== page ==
Peddling Flesh and Pushing Limits
Our Lust for Food Celebrity
I hate to rely on anything as trite as “boys will be boys,” but c’mon guys, you’re not giving me much else to work with here. Maybe it’s the meat. Maybe it’s the testosterone. Maybe it’s the ferocious lure of the public spotlight. We all seem to have developed a prurient interest in food and food celebrities. We’re panting after chefs like hormonal kids after rock stars, hanging on every word as if they’re demi-gods. Wearing their clownish clogs, (I know, I know they’re comfortable), buying their imperfect cookbooks. We seem to have an insatiable hunger for chef gossip, celebrity chef sightings, and chef-branded equipment. They couldn’t be happier. Perhaps we have ourselves to blame.
Look to any field and you’ll find boys at the top engaged in public duels. Politicians. Musicians. It’s a classic zero-sum game, as ancient as it is impervious to change or improvement. Religions, philosophers, governments, wives, mothers…all fruitlessly aim toward higher goals undaunted by the considerable evidence of the futility of their efforts. But that’s a story for another day, another Feminist Studies class, another 50 minutes on the couch.
Today we’re talking about food. This of course, changes nothing. Apparently, watching Anthony Bourdain eat a pig’s poop-shoot isn’t enough for our jaded tastes anymore. He’s now hawking a new show for some guy focused entirely on eating weird and gross stuff. Presumably, weirder and grosser than what we’ve already seen Bourdain eat. Hold on to your gullets, boys and girls, we’re in for a bumpy ride.
And the next fight on the ticket is…
Bruni v. Chodorow. Whatever the reasons, it does seem that boys cannot resist a good, public pissing contest. Witness Frank Bruni (New York Times food writer) versus Jeffrey Chodorow (restauranteur). Bad review answered by full page New York Times response/rant. It seems it might never end.
The latest round has Frank Bruni breathless and ecstatic over Robert’s Penthouse Steaks. Yes, that Penthouse. Who knew they did restaurants?
Bruni’s review, which is much more favorable than his review of Chodorow’s Kobe Club, is sure to send Chodorow into a fit of apoplexy. Never mind the difference between Kobe beef and prime. Bruni gives a steakhouse with strippers a star? Yes. Yes he does.
In his Penthouse review, you have to struggle to find food references. Between all the comments on seductive flesh, overexposed bosom, wine and toes (not kidding), girls that can’t spell their own names (asked if Brianna spells her name with one “n” or two, she admits she “hadn’t really thought about it”), offers of table-side massage; food notes are kind of hard to find. Ultimately, Bruni does manage to talk about the food. And he likes it. He likes it more than he liked Chodorow’s Kobe Club. Oy. You just know this will be trouble.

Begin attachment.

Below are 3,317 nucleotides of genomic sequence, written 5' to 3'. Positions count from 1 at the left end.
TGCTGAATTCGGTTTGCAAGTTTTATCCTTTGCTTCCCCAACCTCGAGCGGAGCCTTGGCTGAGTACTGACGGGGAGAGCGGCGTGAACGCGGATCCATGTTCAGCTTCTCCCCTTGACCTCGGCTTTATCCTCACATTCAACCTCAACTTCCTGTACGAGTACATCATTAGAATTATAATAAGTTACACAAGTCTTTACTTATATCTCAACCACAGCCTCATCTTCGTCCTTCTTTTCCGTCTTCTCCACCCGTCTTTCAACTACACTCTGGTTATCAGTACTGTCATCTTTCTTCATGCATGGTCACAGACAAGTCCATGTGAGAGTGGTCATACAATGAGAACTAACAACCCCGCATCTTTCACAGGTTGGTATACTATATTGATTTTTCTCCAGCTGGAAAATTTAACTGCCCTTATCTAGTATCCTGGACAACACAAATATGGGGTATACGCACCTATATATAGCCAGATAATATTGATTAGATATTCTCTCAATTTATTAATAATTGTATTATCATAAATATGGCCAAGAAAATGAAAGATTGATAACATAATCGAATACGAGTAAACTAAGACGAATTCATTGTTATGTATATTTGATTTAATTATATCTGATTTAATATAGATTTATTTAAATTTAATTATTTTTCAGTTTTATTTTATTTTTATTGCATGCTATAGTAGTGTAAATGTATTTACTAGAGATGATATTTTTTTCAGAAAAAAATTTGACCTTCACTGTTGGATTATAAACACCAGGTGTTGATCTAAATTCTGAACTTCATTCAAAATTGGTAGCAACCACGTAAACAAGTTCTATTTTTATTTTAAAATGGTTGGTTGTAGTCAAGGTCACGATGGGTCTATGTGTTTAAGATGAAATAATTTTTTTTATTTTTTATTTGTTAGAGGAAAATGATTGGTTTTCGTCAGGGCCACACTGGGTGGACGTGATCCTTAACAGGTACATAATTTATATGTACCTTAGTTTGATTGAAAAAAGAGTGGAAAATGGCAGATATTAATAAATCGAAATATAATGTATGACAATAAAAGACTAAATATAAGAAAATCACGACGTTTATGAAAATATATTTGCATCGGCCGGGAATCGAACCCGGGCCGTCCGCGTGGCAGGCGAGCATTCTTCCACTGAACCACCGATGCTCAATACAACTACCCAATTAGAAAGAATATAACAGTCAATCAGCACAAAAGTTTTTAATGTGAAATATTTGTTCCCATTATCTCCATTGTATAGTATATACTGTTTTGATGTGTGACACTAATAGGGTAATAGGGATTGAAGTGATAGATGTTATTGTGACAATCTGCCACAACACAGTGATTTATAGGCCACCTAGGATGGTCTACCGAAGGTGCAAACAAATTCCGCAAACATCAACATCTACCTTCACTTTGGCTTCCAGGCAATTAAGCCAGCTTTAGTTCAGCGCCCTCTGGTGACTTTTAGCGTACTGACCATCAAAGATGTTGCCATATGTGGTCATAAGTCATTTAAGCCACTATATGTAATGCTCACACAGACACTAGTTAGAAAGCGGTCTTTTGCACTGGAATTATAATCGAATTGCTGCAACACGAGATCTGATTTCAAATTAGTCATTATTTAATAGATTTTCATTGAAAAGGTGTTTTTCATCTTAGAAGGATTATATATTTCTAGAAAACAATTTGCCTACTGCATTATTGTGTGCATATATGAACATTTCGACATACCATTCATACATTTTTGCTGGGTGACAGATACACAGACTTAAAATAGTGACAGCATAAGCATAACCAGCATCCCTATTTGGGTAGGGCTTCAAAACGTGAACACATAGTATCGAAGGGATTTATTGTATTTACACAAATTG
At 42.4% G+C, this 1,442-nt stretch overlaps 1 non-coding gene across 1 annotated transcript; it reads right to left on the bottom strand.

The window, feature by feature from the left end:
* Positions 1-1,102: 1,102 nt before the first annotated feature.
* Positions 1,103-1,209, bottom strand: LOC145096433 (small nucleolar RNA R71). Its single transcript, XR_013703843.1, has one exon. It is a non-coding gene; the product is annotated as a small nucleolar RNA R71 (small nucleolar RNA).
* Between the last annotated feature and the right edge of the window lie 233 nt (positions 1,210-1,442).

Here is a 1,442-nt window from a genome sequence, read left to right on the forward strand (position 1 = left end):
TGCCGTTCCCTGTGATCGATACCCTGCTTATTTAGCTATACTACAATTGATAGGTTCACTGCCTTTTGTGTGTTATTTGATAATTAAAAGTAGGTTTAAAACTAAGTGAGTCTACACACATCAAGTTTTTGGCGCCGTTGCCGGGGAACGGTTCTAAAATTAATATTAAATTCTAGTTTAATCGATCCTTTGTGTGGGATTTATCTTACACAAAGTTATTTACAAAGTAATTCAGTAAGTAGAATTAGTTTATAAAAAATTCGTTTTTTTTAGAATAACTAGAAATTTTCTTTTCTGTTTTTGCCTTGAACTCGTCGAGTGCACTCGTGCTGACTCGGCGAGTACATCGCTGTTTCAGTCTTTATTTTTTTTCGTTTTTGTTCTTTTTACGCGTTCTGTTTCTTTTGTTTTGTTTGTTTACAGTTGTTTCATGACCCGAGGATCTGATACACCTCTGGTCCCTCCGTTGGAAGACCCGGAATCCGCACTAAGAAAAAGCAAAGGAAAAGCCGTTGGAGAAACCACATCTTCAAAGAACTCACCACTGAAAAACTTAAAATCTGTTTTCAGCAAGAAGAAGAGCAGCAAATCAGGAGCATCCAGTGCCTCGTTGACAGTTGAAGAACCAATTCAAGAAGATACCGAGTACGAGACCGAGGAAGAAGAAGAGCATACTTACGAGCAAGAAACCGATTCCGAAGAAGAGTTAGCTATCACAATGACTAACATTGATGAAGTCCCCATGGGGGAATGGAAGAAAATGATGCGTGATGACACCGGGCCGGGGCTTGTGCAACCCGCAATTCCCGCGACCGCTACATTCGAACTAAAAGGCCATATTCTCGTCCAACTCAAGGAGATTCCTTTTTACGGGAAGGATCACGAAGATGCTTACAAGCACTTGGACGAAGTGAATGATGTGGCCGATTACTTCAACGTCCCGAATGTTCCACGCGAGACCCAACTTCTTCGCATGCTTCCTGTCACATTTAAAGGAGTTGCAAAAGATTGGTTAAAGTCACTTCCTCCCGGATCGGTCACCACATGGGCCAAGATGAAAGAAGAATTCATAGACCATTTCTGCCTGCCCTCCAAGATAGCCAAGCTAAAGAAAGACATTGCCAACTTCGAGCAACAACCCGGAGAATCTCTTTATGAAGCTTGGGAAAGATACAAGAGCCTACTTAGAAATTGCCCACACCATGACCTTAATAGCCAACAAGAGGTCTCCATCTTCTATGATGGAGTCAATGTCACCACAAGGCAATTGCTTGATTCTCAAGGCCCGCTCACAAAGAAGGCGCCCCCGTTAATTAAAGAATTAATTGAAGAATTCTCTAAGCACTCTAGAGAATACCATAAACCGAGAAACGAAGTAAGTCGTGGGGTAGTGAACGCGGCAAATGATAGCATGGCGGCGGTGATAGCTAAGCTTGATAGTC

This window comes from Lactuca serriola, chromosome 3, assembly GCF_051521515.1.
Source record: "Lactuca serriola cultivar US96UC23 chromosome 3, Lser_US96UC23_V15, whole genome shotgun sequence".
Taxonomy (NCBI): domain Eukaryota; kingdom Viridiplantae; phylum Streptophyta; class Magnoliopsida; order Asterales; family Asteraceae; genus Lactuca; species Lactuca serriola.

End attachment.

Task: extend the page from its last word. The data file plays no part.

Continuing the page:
My sense is that the distractions, beautiful as they may be, are distractions from what sounds like pretty good steakhouse fare. “Perfectly charred, dry aged steaks.” “Crisp onion rings.” “Naughty Brussels sprouts.” The guy peddling the flesh here, the chef that is, worked at Guy Savoy in Paris and Daniel in New York. This isn’t Hooters with an attitude; we’ve got some credentials in the kitchen, no matter what else is on the floor. Still, it’s a steakhouse with fairly standard, if well- executed, steakhouse fare, with the addition of strippers. Yet Bruni is “ecstatic”? Why do I hear “I just bought it for the articles.” And “I just went there for the steaks.”
Sauce for the goose, and what about the gander?
The notion of really good steak, combined with a (presumably) high-end strip club, got me wondering. Will we see a great steakhouse /strip-club for women? One with male entertainment? After all, Bruni lists several steakhouse stand-bys and notes their deficiencies, as compared to his meal at Robert’s. The shortcomings noted having nothing to do with the lack of tableside massage or “buttery nipple” desserts.